Deus Ex

Deus Ex Human Revolution

The original cyberpunk role-playing game was interesting not just because it offered a huge amount of mechanical choice inside its dystopian role-playing game world – how you approached missions was very flexible. But beyond that, and far more importantly, it offered real moral choice. In one key section this choice entirely changed the nature of the game and plot. Were you fascist or freedom fighter? You choose. Since the original Deus Ex, few games have been that open to not just player agency, but moral choice – although the post-apocalyptic Fallout 3 comes close.


EliteElite Dangerous now with dredger ships and ninth galaxy

The 1984 free-roaming space exploration title is finally set to get a proper, modern sequel in Elite: Dangerous. The sheer scale and mix of slow-paced exploration of vast areas of three dimensional space, and sudden bursts of combat, led to playground rumours of "dredger" and "generation ships" in the original, and even an accessible "ninth galaxy". Freedom to explore and choice of approach were gaming ideals created in the original Elite. The "procedurally generated" No Man's Sky also looks set to continue the Elite tradition in 2015, but many games since Elite have sought to give player freedom to act as a key element of play. Both Mirror's Edge and the Assassin's Creed series, for instance, are examples of using parkour or free-running movement as a way of increasing freedom of movement and action for game protagonists.


PortalPortal series from Valve first-person puzzle

Many videogames use sci-fi gadgetry or ideas as play mechanics, but few so seamlessly and successfully as the wonderful first-person puzzle series Portal. A very simple mechanic – you can shoot red and blue portal holes onto particular surfaces and then step, fall or throw things from one to the other – leads to both fantastically complex puzzles and a beautifully and icily-constructed, darkly humorous sci-fi narrative. See the time-manipulating Braid as another example of sci-fi theme and mechanic fused together beautifully.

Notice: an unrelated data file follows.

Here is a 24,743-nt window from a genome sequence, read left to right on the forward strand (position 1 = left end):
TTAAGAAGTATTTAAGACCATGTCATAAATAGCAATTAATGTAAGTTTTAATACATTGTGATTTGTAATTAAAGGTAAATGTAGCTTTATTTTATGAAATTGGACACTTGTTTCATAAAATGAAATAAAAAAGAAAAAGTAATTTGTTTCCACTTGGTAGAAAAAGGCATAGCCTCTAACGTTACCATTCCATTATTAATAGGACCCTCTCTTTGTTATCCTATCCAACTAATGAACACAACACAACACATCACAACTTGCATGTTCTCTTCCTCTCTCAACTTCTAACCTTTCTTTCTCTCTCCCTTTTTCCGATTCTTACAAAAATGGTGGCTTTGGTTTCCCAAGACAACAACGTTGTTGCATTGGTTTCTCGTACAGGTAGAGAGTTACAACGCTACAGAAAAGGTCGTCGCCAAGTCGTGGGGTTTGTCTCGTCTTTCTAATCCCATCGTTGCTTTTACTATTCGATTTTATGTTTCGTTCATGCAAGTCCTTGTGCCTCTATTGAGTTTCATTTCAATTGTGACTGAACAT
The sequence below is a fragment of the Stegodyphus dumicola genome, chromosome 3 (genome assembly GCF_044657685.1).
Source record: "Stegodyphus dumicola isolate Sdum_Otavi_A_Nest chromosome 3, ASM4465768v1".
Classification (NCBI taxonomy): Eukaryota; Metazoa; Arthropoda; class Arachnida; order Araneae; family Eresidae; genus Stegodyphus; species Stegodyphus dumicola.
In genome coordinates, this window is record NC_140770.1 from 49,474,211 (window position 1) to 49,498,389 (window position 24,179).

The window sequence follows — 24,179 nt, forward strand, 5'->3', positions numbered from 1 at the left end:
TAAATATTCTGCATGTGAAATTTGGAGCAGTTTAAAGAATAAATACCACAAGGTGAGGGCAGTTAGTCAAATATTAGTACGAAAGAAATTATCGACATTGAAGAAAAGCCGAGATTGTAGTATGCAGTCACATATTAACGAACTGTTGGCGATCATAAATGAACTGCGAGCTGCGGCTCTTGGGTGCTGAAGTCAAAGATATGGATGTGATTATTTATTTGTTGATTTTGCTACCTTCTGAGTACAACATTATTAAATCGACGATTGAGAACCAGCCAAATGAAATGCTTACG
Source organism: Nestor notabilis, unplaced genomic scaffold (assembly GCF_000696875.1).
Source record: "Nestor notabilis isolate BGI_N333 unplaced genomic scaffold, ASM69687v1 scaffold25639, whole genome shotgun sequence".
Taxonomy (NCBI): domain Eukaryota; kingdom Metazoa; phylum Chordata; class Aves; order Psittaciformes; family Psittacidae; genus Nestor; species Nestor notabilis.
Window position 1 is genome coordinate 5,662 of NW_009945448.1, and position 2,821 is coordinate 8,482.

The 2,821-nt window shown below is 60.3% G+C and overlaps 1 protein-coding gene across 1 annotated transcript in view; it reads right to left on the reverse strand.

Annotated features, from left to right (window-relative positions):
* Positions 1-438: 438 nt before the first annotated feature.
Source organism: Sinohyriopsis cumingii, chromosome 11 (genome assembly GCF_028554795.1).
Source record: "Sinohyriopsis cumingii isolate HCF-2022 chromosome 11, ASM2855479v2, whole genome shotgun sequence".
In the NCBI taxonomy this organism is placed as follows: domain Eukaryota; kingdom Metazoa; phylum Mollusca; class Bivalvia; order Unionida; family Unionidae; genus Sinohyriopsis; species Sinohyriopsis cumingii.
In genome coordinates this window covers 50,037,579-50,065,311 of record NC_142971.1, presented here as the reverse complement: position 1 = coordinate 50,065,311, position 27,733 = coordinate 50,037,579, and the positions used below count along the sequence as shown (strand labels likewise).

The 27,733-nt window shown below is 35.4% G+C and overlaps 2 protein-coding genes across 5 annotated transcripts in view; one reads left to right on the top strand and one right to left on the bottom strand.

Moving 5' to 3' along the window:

SporeSpore from Will Wright creator of The Sims and SimCity

The real-time strategy and simulation genres are overrun with science fiction attempts to depict future civilisations. But mostly this involves a way to ensure three warring alien factions don't all have essentially the same units. Spore, from Will Wright, the man who created SimCity and The Sims, lets you design your own alien then play it from single-celled amoeba to sea dweller, to taking its first steps onto land, to creating tribes, towns and cities, to planetary and then interplanetary conquest. And your initial alien design – how many mouths, hands, feet etc. you give it – affects how best your species should set about conquering the universe.



Half-Life 2 from Valve best first-person shooter ever

Revered as two of the best games ever, the Half-Life series brilliantly puts you into a beautifully detailed and subtly, narratively-realised science fiction present of shadowy government organisations, alien factions and human relationships. It's the detail, lovingly crafted, but also the juxtaposition of the sheer alienness of some sections of both games, with the delicately crafted humanity and empathy of supporting characters, that marks it out.

A Petri dish that US military researchers have even studied for a better understanding on online behaviour, asymmetric warfare